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Technically-Philly-Blog

Philly Tech Week: Silly & Social Edition

Philly Tech Week is almost here. 

Around this time of year, one of the most common questions I get is: 

“Which Tech Week events should I really go to?”

The simple answer would be, “it depends on what you’re interested in.” But even that answer kinda sucks. There are hundreds of events in less than 10 days, which makes it impossible to go to everything you might be interested in, even if you have nothing else to do. 

So my #1 advice is to get outside of your bubble. 

Your interests?
Throw ‘em out the window during tech week.

If you’re going to take advantage of the most densely populated calendar of tech events you can get during the year, go to something you’d never go to. Pick a topic you know nothing about, and go learn something new. 

But more importantly meet people you’d never otherwise meet. 

You know how they say Philadelphia is a “city of neighborhoods”? Well thing about having awesome neighborhoods is that people tend to not leave their neighborhoods. They don’t have to…their neighborhood has everything they could want.

Except it doesn’t. Philadelphia is the 5th largest city in the country and it’s full of people that you’ve never met before. 

You don’t know who they are. 
You don’t know what they care about.
Y
ou don’t know what they know, you don’t know how they can inspire you and help you. 

Philly Tech Week is the same way. There isn’t one tech community in Philadelphia, there are dozens, if not more. But I’m willing to bet that you never leave your little “neighborhood”. 

I’m guilty of this too. We all are. I realized recently that Indy Hall’s biggest weakness might be that, like an amazing Philadelphia neighborhood – diverse, supportive, and prosperous - it’s so good that some people forget to get outside of our bubbles. 

In fact, that’s our top priority at Indy Hall for this year and moving forward. We’re even restructuring our memberships to support it. 

But that’s not what this post is about. This post is about Philly Tech Week, getting out of your bubble, and meeting people in the tech communities beyond your tech community.

Who Tech Week Is For

I force myself to remember that Philly Tech Week isn’t designed for me, or people like me. 

I – and a lot of the people who will read this post – are active and involved in our tech communities 52 weeks a year…including Philly Tech Week. 

But there are many, many more people for whom Philly Tech Week is the first or the only time they’re exposed to our communities. Many of them don’t realize the countless amazing events our community organizes across Philadelphia the other 51 weeks of the year. 

How do we change that? I believe that a part of the answer is to take our Tech Week events a little less seriously, and to go out of our way to create space for people to get to know each other beyond their common interests in tech. 

When people build real relationships, they are many, many more times likely to want to come back much sooner than 51 weeks later.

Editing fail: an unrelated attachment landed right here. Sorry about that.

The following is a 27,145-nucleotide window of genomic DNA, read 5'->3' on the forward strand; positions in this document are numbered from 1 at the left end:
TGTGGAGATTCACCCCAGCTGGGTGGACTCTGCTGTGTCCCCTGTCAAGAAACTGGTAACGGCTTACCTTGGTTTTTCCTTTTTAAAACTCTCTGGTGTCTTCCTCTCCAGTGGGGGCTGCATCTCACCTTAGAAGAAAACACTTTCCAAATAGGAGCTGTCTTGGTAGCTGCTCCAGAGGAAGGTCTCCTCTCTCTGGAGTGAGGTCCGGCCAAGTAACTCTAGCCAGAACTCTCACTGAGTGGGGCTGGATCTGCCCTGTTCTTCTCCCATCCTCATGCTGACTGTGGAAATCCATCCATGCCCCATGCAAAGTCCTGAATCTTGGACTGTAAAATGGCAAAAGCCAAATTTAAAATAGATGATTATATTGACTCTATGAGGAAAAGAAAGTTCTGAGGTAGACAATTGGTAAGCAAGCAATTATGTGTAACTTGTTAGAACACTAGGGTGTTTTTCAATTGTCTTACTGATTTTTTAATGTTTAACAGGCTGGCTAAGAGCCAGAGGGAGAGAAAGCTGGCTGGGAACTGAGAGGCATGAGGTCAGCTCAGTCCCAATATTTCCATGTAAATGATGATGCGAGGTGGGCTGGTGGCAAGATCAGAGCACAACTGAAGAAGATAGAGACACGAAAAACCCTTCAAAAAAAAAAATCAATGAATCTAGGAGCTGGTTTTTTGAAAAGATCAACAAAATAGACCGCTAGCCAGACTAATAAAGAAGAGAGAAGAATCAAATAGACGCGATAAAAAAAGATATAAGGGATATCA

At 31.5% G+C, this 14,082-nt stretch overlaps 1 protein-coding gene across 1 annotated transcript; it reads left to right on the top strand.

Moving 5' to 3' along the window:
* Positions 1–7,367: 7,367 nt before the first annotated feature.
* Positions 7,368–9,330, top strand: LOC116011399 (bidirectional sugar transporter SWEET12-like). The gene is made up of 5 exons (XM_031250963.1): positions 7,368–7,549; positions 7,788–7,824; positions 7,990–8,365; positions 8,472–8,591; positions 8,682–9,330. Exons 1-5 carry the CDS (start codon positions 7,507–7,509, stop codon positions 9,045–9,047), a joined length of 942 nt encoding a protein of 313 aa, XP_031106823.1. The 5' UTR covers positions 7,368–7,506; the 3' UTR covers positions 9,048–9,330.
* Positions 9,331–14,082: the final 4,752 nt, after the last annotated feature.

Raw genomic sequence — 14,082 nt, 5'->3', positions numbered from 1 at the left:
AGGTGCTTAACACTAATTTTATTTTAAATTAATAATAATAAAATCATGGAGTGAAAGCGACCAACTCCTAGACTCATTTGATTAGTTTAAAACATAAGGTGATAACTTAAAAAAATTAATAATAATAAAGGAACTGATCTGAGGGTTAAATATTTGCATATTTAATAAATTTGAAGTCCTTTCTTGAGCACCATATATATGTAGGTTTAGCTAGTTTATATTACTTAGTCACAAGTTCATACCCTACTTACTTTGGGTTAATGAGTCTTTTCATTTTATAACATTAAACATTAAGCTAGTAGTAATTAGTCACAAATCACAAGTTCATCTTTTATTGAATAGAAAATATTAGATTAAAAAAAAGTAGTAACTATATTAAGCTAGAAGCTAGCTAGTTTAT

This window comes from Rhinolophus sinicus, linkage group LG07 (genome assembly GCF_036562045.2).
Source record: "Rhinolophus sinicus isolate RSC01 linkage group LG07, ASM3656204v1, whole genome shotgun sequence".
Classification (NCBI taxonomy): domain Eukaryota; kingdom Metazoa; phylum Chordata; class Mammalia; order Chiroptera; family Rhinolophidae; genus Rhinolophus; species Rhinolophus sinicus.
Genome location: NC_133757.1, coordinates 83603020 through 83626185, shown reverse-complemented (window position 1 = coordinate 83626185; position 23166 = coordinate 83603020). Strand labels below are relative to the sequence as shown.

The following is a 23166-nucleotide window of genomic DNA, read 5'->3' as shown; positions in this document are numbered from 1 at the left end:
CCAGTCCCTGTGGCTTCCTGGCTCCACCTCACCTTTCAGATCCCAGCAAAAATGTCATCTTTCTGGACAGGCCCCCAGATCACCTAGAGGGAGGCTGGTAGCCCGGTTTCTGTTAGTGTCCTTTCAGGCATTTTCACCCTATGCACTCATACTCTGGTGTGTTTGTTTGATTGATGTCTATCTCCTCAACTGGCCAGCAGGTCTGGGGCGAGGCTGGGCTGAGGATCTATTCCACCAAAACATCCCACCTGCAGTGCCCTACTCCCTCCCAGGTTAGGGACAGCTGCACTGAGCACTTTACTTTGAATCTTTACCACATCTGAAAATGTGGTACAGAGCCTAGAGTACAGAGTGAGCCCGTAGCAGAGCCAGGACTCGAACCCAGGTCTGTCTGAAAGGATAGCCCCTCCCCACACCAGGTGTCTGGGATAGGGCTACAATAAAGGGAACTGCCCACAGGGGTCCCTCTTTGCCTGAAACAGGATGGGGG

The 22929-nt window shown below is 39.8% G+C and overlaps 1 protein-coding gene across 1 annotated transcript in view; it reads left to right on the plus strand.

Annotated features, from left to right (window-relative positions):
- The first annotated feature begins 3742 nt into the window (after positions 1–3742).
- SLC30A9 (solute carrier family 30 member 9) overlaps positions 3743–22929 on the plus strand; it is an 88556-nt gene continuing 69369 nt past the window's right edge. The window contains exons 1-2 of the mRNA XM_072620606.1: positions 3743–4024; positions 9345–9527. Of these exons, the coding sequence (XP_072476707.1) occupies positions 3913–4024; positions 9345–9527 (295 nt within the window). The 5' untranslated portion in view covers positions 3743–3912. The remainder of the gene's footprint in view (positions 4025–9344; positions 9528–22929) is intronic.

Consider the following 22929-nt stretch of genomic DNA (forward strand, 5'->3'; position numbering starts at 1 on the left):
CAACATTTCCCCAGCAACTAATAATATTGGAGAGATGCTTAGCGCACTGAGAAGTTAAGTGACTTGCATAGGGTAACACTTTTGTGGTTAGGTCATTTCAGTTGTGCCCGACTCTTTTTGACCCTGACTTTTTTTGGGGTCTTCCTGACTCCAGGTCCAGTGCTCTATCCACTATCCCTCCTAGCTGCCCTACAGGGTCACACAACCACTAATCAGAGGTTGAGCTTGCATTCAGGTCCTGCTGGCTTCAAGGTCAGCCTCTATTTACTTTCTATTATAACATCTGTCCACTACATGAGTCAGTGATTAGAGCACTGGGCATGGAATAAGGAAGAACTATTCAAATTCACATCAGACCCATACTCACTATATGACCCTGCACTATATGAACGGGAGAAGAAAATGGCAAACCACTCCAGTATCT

So Below, I’ve embedded an agenda that includes 17 events that, as far as I can tell, are purely social. No demos, no pitches, and no lectures. 

I probably won’t go to all of them, but that’s not the goal. 

My suggestion, instead, is to make your goal to end Philly Tech Week having met just one person you would have never met inside your bubble, and make a meaningful conversation with them. 

Really. Just one. Anybody can do just one

But first, there are some issues with my list:

  • Too many of the social events are drinking/bar events. While I’m the first to admit that I enjoy spending time in a bar, I’ve become increasingly aware of the fact that a lot of people don’t enjoy this kind of socialization. We also have a massive under-21 population among the tech communities, and very few means of socializing with them 

    I think we’d benefit from shifting to dinners instead…or lunches, or breakfasts, or afternoon snacks. I’d love to see more community meals (not meetups/talks during a mealtime, but actual group meals). Urban Geek Drinks at Frankford Hall does an incredible job every month of creating an event that is diversely attended and a ton of fun and puts the focus on making connections with people you probably wouldn’t otherwise meet. I’d encourage everyone to learn from what they do.

  • “Alex, you’re wrong to say that people can’t socialize at an event just because it’s not a party. My Hackathon/Lecture/Panel/Expo is totally social.”

    I’m not saying that at all. People can socialize anywhere.

    My challenge to event organizers is to design community events, not just run events “for” the community. This article has a plethora of tips for designing community events that people love and remember. Use it, live it, love it, and tell me what you’ve changed and the impact it made. 

Above all, Enjoy Philly Tech Week however you want to, my friends. 

If you see me at one of these silly social events, please say hi…especially if we haven’t met in person before. 

Oh, and if I missed an event, let me know in the comments so I can add it to the calendar!

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The stories you tell

You remember to talk about the future, what you haven’t done yet, because it’s still amazing/exciting to you. It’s easy and fun to dream, and share that dream with others.

But when the future doesn’t happen the way you imagined it, or the way you promised it, there’s disappointment. In others, but most of all in yourself. You lose momentum, and trust. With others, but most of all in yourself.

You forget to talk about the present or past because to you, it’s old news. It’s already happened. But for most people, it’s still new and exciting. And best of all, you can be sure it will happen because it already has.

Think about which stories you tell, and who you tell them for. Yourself, or for others?

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“Open-plan offices were devised by Satan in the deepest caverns of hell” and other similar nonsense you might read about trends in the workplace

Oh look, open floorplan offices are under scrutiny again, this time by the Harvard Business review.